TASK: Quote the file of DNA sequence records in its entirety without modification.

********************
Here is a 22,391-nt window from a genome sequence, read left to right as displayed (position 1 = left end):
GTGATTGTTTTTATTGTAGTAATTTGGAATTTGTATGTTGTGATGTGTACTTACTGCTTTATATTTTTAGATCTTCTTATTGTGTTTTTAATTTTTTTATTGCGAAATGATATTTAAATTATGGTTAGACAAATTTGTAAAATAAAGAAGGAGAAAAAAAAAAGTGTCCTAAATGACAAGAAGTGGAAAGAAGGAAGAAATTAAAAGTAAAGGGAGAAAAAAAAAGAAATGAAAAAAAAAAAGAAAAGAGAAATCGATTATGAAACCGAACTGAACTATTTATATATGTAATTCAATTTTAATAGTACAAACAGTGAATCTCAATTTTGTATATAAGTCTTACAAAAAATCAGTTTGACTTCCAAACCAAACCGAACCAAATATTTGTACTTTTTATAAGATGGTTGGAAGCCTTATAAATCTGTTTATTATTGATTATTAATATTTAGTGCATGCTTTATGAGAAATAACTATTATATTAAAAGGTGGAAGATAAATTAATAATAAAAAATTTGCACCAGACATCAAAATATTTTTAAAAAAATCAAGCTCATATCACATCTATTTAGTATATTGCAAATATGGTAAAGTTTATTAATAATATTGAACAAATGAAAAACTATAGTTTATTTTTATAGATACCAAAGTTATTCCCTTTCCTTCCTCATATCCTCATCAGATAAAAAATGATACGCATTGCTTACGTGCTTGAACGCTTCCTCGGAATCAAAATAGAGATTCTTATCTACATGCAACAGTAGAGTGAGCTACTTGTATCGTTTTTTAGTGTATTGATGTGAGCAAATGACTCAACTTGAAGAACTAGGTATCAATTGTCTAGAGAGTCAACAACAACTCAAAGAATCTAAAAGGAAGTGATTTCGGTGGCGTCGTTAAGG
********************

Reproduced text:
Here is a 22,391-nt window from a genome sequence, read left to right as displayed (position 1 = left end):
GTGATTGTTTTTATTGTAGTAATTTGGAATTTGTATGTTGTGATGTGTACTTACTGCTTTATATTTTTAGATCTTCTTATTGTGTTTTTAATTTTTTTATTGCGAAATGATATTTAAATTATGGTTAGACAAATTTGTAAAATAAAGAAGGAGAAAAAAAAAAGTGTCCTAAATGACAAGAAGTGGAAAGAAGGAAGAAATTAAAAGTAAAGGGAGAAAAAAAAAGAAATGAAAAAAAAAAAGAAAAGAGAAATCGATTATGAAACCGAACTGAACTATTTATATATGTAATTCAATTTTAATAGTACAAACAGTGAATCTCAATTTTGTATATAAGTCTTACAAAAAATCAGTTTGACTTCCAAACCAAACCGAACCAAATATTTGTACTTTTTATAAGATGGTTGGAAGCCTTATAAATCTGTTTATTATTGATTATTAATATTTAGTGCATGCTTTATGAGAAATAACTATTATATTAAAAGGTGGAAGATAAATTAATAATAAAAAATTTGCACCAGACATCAAAATATTTTTAAAAAAATCAAGCTCATATCACATCTATTTAGTATATTGCAAATATGGTAAAGTTTATTAATAATATTGAACAAATGAAAAACTATAGTTTATTTTTATAGATACCAAAGTTATTCCCTTTCCTTCCTCATATCCTCATCAGATAAAAAATGATACGCATTGCTTACGTGCTTGAACGCTTCCTCGGAATCAAAATAGAGATTCTTATCTACATGCAACAGTAGAGTGAGCTACTTGTATCGTTTTTTAGTGTATTGATGTGAGCAAATGACTCAACTTGAAGAACTAGGTATCAATTGTCTAGAGAGTCAACAACAACTCAAAGAATCTAAAAGGAAGTGATTTCGGTGGCGTCGTTAAGG